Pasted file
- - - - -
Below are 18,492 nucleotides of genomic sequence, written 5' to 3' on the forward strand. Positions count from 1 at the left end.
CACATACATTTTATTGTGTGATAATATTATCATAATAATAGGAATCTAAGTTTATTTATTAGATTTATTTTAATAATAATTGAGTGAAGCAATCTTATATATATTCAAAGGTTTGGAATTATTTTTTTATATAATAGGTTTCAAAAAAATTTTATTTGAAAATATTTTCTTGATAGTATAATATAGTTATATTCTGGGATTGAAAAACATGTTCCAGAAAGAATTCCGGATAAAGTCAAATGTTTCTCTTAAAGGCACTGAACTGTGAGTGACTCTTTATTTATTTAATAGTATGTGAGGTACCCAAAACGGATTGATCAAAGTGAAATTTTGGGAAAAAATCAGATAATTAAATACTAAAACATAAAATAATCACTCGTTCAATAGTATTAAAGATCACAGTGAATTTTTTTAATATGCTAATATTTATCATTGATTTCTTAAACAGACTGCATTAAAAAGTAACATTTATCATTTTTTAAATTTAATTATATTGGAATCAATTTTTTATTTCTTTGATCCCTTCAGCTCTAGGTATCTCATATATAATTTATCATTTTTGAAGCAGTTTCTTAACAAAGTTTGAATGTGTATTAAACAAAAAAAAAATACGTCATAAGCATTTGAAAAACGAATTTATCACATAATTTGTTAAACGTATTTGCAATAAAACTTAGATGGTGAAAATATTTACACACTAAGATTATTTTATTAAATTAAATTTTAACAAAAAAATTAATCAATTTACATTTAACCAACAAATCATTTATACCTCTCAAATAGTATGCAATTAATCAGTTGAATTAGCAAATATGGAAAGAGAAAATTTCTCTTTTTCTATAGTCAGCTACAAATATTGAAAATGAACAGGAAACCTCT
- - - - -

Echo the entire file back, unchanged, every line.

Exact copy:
Below are 18,492 nucleotides of genomic sequence, written 5' to 3' on the forward strand. Positions count from 1 at the left end.
CACATACATTTTATTGTGTGATAATATTATCATAATAATAGGAATCTAAGTTTATTTATTAGATTTATTTTAATAATAATTGAGTGAAGCAATCTTATATATATTCAAAGGTTTGGAATTATTTTTTTATATAATAGGTTTCAAAAAAATTTTATTTGAAAATATTTTCTTGATAGTATAATATAGTTATATTCTGGGATTGAAAAACATGTTCCAGAAAGAATTCCGGATAAAGTCAAATGTTTCTCTTAAAGGCACTGAACTGTGAGTGACTCTTTATTTATTTAATAGTATGTGAGGTACCCAAAACGGATTGATCAAAGTGAAATTTTGGGAAAAAATCAGATAATTAAATACTAAAACATAAAATAATCACTCGTTCAATAGTATTAAAGATCACAGTGAATTTTTTTAATATGCTAATATTTATCATTGATTTCTTAAACAGACTGCATTAAAAAGTAACATTTATCATTTTTTAAATTTAATTATATTGGAATCAATTTTTTATTTCTTTGATCCCTTCAGCTCTAGGTATCTCATATATAATTTATCATTTTTGAAGCAGTTTCTTAACAAAGTTTGAATGTGTATTAAACAAAAAAAAAATACGTCATAAGCATTTGAAAAACGAATTTATCACATAATTTGTTAAACGTATTTGCAATAAAACTTAGATGGTGAAAATATTTACACACTAAGATTATTTTATTAAATTAAATTTTAACAAAAAAATTAATCAATTTACATTTAACCAACAAATCATTTATACCTCTCAAATAGTATGCAATTAATCAGTTGAATTAGCAAATATGGAAAGAGAAAATTTCTCTTTTTCTATAGTCAGCTACAAATATTGAAAATGAACAGGAAACCTCT